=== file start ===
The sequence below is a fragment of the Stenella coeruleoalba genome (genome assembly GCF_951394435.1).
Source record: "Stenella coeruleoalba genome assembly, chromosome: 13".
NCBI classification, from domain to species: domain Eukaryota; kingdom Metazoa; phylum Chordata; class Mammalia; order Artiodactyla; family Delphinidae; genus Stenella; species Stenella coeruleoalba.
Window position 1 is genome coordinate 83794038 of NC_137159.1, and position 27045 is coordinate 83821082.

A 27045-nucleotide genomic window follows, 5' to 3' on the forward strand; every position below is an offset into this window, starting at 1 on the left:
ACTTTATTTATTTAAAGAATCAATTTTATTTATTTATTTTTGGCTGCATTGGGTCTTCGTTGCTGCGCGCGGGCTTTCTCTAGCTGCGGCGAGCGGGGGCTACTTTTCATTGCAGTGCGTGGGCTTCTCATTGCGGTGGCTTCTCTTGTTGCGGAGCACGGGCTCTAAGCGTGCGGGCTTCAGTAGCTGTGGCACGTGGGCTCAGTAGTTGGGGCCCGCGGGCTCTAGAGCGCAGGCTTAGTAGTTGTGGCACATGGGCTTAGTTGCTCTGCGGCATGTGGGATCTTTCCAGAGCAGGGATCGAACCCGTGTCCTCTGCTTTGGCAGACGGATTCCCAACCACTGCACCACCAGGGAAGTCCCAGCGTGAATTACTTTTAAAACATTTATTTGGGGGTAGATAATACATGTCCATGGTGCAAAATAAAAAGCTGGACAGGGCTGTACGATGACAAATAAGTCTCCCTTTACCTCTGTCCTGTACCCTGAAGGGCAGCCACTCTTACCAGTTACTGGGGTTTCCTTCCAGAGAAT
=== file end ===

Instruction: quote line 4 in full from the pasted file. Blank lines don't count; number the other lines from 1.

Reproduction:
Window position 1 is genome coordinate 83794038 of NC_137159.1, and position 27045 is coordinate 83821082.